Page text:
Vail Daily letter: Why I’m running
September 8, 2016
I have been a resident of the 5th Judicial District for the past 27 years. In that time I have seen district attorneys come and go. Under our current district attorney, the quality of the office has deteriorated badly. The deputy district attorneys are no longer getting along with the defense bar, law enforcement and the judges. These entities are crucial to making the justice system work. Five months ago in my campaign platform, I laid out in black and white things I would change if elected district attorney.
First, I would hire an experienced trial attorney as my assistant district attorney. Second, I would hire an experienced sex assault prosecutor to shepherd every case of sexual assault throughout the district. That person would personally supervise each case from start to finish. They would travel to the county in which the case arose to assist with trial if necessary. Currently, too many cases of sexual assault are lost at trial or plea bargained to non-sexual offenses. If we are going to charge someone with a serious crime then we should expect to win the case. We should not charge people just to harass them.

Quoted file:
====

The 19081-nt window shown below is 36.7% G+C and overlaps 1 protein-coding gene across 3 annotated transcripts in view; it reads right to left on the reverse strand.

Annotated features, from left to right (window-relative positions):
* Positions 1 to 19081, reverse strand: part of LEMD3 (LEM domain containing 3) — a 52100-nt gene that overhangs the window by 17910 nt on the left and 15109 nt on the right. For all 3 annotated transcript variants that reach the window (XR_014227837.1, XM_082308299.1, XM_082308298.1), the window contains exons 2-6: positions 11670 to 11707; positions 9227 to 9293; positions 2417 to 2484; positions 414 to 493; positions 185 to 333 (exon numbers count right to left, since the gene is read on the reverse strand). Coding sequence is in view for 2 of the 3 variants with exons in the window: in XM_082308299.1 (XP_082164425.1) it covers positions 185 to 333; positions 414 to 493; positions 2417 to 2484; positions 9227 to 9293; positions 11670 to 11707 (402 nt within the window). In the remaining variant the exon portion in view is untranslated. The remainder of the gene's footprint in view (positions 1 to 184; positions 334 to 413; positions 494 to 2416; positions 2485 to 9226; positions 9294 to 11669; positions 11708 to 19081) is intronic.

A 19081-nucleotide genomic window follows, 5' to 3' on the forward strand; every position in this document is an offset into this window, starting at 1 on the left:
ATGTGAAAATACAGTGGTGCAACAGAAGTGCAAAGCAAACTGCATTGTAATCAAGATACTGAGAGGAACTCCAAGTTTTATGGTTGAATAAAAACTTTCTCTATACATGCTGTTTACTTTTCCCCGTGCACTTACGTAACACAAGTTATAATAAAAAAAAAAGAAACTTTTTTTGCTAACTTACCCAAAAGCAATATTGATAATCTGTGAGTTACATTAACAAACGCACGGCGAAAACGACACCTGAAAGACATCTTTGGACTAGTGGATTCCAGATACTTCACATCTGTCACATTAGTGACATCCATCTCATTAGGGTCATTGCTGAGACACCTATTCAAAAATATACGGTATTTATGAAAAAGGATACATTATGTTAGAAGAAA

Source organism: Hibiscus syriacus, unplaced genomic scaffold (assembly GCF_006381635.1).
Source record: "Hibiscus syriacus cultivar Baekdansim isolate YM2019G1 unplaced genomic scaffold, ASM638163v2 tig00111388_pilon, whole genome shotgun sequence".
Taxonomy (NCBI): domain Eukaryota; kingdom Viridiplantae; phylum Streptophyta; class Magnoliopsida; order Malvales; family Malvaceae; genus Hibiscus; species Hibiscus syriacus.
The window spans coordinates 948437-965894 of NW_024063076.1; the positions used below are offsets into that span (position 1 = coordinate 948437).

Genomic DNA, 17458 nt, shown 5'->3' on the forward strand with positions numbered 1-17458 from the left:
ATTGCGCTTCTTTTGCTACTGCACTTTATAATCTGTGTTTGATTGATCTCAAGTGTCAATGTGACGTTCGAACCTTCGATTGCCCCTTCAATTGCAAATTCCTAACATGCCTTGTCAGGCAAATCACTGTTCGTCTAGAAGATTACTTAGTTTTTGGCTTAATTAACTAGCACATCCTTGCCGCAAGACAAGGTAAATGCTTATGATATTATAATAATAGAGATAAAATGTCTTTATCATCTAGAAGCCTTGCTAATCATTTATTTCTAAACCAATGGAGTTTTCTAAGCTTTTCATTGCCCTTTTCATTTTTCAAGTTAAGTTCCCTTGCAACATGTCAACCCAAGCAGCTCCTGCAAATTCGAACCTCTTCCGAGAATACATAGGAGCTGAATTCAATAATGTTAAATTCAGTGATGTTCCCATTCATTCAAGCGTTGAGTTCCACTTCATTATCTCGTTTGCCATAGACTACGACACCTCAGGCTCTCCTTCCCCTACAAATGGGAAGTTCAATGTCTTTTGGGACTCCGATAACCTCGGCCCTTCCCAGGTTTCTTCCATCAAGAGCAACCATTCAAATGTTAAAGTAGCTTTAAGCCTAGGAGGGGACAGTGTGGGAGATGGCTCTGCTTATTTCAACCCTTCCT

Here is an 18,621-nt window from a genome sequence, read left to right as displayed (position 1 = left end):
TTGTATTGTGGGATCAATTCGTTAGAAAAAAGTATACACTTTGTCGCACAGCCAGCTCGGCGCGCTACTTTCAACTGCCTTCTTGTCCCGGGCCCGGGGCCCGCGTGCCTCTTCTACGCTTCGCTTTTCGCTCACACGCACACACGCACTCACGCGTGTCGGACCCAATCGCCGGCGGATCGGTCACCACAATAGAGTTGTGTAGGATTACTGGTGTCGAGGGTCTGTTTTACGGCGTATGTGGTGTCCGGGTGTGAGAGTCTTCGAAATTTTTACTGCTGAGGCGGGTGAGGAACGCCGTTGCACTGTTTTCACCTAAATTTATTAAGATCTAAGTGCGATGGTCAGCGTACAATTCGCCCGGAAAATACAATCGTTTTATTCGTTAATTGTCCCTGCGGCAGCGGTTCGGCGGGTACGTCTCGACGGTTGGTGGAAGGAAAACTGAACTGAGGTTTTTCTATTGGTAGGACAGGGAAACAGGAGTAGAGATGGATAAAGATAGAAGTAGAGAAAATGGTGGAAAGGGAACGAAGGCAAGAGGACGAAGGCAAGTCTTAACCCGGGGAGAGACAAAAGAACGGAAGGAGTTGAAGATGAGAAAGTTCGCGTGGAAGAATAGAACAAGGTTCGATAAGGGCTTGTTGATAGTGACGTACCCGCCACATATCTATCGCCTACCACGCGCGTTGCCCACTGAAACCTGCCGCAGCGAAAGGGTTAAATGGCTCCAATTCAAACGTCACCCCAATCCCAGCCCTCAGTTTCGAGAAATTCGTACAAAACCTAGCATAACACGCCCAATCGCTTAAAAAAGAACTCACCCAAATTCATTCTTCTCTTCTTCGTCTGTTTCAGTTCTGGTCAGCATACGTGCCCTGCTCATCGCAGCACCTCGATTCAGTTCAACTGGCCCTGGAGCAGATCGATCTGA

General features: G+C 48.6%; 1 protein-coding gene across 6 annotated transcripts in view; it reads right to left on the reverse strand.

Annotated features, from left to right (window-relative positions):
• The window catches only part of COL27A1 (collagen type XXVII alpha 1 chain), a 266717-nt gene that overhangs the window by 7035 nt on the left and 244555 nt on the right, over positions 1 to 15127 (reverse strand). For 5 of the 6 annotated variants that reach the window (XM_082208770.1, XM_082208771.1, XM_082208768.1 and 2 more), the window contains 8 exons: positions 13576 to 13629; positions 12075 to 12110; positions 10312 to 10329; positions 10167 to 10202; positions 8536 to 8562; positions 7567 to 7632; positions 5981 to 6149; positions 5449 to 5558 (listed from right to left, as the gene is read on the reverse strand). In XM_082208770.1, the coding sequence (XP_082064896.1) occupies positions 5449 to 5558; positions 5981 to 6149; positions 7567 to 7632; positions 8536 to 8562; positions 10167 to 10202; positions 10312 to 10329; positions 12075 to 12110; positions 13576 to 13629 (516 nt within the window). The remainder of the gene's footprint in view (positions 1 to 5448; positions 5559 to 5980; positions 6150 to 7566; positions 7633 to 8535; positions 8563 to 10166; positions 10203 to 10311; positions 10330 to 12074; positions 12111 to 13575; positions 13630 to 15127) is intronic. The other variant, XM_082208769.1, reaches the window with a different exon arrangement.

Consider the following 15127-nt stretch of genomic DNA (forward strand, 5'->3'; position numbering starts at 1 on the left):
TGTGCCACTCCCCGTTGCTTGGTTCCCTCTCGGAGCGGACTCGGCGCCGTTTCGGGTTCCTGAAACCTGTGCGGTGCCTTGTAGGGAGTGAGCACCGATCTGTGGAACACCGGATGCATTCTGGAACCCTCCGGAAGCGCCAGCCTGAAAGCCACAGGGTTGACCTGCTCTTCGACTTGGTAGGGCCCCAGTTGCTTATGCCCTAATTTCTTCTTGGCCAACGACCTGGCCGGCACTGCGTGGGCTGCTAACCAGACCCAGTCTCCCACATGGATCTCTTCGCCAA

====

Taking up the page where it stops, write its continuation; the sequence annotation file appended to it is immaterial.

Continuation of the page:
Both my assistant district attorney and I will carry a designated caseload. My first year in the office I intend to take two weeks of vacation. This will give the citizens of the district greater than a month more time on the job than our current district attorney spent in 2015.
I want to create a problem-solving court for issues specific to veterans in our district. As a veteran of the United States Army, I understand what veterans go through after their service. We have heard talk of a restorative justice system, and cases of adult and juvenile diversion, but nothing has happened. We have been told that a veterans connect system has recently been drafted. However, in the past 3 1/2 years nothing has been done to help veterans. In addition to a veterans' problem-solving court, I would like to expand the use of other problem-solving courts throughout the district. Judge Katherine T. Sullivan has done an excellent job in reducing recidivism through her problem-solving courts. I would use her courts as a model for the entire district.
My primary goal as your elected district attorney is to reduce recidivism throughout the district. I believe by spending more time on the root problem, we will see less crime in the future.
Bruce C. Carey
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